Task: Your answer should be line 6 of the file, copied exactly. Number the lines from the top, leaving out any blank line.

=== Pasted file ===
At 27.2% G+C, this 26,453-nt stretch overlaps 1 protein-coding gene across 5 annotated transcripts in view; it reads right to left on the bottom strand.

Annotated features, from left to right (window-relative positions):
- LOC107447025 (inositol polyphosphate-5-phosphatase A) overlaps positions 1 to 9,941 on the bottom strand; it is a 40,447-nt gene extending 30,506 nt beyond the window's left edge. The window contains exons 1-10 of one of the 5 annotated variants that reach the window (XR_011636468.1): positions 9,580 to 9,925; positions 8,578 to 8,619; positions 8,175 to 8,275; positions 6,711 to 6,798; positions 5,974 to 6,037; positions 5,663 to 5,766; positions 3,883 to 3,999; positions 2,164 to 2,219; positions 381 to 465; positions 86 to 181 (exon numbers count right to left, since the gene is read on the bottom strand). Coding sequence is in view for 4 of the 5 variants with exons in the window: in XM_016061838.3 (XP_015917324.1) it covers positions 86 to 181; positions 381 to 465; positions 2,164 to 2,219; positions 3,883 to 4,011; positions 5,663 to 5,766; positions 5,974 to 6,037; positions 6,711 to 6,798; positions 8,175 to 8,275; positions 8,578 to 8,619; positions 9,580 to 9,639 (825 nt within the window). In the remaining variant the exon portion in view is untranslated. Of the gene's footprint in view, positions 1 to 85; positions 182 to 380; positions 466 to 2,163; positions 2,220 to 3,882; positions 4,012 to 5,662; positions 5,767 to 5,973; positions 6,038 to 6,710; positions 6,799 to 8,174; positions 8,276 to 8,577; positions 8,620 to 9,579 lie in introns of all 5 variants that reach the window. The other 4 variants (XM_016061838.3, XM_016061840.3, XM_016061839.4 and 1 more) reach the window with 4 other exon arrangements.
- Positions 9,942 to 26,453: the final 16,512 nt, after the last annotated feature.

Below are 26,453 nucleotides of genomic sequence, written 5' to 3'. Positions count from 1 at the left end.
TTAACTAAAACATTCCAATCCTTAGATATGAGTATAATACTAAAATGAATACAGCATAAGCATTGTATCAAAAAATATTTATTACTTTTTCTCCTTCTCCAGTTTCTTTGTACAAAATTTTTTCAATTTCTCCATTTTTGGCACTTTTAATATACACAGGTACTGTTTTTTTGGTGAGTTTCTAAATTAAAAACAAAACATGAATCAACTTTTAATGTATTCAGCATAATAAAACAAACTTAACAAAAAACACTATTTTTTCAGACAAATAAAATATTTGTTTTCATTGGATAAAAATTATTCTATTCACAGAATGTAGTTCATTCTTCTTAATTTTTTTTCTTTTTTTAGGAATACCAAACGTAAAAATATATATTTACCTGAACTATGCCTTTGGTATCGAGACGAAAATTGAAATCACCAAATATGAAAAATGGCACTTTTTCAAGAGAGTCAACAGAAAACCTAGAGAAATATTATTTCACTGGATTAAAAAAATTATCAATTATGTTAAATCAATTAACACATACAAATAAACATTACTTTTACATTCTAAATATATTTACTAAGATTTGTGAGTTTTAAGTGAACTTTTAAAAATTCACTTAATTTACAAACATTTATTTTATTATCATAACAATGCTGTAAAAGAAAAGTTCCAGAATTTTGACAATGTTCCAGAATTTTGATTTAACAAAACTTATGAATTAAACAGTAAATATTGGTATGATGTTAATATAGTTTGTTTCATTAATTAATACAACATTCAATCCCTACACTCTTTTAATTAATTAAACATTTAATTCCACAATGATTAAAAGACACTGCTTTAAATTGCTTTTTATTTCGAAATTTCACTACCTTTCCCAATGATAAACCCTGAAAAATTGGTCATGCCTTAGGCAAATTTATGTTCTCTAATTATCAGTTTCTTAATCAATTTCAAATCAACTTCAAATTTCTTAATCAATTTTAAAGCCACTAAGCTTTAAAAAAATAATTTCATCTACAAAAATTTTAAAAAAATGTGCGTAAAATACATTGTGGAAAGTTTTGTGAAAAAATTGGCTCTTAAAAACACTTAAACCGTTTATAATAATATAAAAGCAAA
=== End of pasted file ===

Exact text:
TTAACTAAAACATTCCAATCCTTAGATATGAGTATAATACTAAAATGAATACAGCATAAGCATTGTATCAAAAAATATTTATTACTTTTTCTCCTTCTCCAGTTTCTTTGTACAAAATTTTTTCAATTTCTCCATTTTTGGCACTTTTAATATACACAGGTACTGTTTTTTTGGTGAGTTTCTAAATTAAAAACAAAACATGAATCAACTTTTAATGTATTCAGCATAATAAAACAAACTTAACAAAAAACACTATTTTTTCAGACAAATAAAATATTTGTTTTCATTGGATAAAAATTATTCTATTCACAGAATGTAGTTCATTCTTCTTAATTTTTTTTCTTTTTTTAGGAATACCAAACGTAAAAATATATATTTACCTGAACTATGCCTTTGGTATCGAGACGAAAATTGAAATCACCAAATATGAAAAATGGCACTTTTTCAAGAGAGTCAACAGAAAACCTAGAGAAATATTATTTCACTGGATTAAAAAAATTATCAATTATGTTAAATCAATTAACACATACAAATAAACATTACTTTTACATTCTAAATATATTTACTAAGATTTGTGAGTTTTAAGTGAACTTTTAAAAATTCACTTAATTTACAAACATTTATTTTATTATCATAACAATGCTGTAAAAGAAAAGTTCCAGAATTTTGACAATGTTCCAGAATTTTGATTTAACAAAACTTATGAATTAAACAGTAAATATTGGTATGATGTTAATATAGTTTGTTTCATTAATTAATACAACATTCAATCCCTACACTCTTTTAATTAATTAAACATTTAATTCCACAATGATTAAAAGACACTGCTTTAAATTGCTTTTTATTTCGAAATTTCACTACCTTTCCCAATGATAAACCCTGAAAAATTGGTCATGCCTTAGGCAAATTTATGTTCTCTAATTATCAGTTTCTTAATCAATTTCAAATCAACTTCAAATTTCTTAATCAATTTTAAAGCCACTAAGCTTTAAAAAAATAATTTCATCTACAAAAATTTTAAAAAAATGTGCGTAAAATACATTGTGGAAAGTTTTGTGAAAAAATTGGCTCTTAAAAACACTTAAACCGTTTATAATAATATAAAAGCAAA